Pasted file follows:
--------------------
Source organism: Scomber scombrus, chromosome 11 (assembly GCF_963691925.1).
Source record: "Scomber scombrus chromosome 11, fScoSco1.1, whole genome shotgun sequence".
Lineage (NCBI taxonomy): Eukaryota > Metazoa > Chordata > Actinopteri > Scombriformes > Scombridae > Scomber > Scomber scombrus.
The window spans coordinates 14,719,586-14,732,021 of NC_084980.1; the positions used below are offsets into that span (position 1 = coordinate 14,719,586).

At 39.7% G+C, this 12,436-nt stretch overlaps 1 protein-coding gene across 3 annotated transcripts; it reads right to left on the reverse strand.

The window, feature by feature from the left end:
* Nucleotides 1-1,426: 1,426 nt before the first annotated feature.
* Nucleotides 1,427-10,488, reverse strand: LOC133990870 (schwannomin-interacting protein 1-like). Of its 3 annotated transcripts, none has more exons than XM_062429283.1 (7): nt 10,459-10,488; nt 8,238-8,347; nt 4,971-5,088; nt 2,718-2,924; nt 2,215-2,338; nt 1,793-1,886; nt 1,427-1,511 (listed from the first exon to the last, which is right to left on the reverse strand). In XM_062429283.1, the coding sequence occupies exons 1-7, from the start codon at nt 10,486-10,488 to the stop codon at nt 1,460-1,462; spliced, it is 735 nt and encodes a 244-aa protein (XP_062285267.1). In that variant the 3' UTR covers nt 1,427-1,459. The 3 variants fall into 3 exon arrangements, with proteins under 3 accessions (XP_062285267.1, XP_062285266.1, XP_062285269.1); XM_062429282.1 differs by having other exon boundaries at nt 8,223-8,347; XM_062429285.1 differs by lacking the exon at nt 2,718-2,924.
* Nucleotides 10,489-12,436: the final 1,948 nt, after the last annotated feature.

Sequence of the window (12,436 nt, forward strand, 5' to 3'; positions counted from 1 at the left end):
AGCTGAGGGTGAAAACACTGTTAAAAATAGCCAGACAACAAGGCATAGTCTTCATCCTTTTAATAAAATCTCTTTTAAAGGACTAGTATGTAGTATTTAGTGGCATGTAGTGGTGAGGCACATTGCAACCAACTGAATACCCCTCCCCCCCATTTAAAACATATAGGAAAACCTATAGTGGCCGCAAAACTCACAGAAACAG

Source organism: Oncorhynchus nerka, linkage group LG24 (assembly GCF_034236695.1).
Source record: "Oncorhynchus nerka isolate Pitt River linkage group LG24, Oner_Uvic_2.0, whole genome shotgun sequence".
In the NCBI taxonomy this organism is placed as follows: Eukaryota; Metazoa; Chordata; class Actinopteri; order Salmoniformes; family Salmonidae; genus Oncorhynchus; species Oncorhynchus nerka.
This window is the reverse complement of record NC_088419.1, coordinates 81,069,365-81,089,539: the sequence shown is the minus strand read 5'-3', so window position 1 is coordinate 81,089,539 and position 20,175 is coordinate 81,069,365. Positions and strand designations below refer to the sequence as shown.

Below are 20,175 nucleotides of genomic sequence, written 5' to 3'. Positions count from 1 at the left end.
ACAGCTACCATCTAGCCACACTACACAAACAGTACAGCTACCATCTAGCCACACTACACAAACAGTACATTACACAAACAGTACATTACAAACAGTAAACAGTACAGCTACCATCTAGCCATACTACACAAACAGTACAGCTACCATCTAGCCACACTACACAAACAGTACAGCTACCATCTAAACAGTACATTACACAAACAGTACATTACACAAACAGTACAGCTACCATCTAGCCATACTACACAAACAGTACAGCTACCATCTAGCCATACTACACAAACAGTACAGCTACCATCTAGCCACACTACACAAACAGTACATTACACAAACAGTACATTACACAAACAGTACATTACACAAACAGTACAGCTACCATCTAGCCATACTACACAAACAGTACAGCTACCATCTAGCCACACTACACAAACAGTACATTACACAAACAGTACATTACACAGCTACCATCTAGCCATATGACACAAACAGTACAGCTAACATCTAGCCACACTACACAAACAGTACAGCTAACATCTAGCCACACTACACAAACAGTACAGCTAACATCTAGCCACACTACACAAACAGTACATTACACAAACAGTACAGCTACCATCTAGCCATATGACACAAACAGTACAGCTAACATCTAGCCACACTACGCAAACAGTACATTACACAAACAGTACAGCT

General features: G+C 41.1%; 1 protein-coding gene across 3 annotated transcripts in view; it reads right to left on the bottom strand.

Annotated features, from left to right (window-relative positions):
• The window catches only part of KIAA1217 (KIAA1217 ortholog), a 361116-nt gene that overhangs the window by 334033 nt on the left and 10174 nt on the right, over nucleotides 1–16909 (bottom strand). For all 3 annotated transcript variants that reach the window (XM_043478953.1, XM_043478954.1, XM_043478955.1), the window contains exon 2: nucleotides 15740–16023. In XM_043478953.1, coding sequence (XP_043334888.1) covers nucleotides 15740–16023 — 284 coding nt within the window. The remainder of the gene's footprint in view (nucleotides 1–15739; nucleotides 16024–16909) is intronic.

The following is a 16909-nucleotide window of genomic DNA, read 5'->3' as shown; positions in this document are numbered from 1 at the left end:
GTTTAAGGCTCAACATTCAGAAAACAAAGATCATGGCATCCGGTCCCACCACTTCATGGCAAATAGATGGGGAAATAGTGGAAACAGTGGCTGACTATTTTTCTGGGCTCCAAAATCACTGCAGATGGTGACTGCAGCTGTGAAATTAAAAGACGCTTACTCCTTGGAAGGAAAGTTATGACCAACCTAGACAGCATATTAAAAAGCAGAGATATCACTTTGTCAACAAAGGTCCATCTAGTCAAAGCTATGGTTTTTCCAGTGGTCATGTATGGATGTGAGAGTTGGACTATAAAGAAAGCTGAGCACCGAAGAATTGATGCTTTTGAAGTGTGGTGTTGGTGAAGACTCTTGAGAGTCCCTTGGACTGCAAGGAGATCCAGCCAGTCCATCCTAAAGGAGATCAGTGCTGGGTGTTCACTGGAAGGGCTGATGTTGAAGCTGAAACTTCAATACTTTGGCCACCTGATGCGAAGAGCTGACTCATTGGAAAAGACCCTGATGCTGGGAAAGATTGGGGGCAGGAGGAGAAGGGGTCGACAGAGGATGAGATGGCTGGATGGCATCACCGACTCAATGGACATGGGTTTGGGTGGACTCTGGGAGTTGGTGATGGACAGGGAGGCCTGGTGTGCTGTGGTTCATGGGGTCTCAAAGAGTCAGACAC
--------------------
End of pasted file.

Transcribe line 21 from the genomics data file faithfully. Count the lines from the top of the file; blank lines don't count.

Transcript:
The following is a 16909-nucleotide window of genomic DNA, read 5'->3' as shown; positions in this document are numbered from 1 at the left end: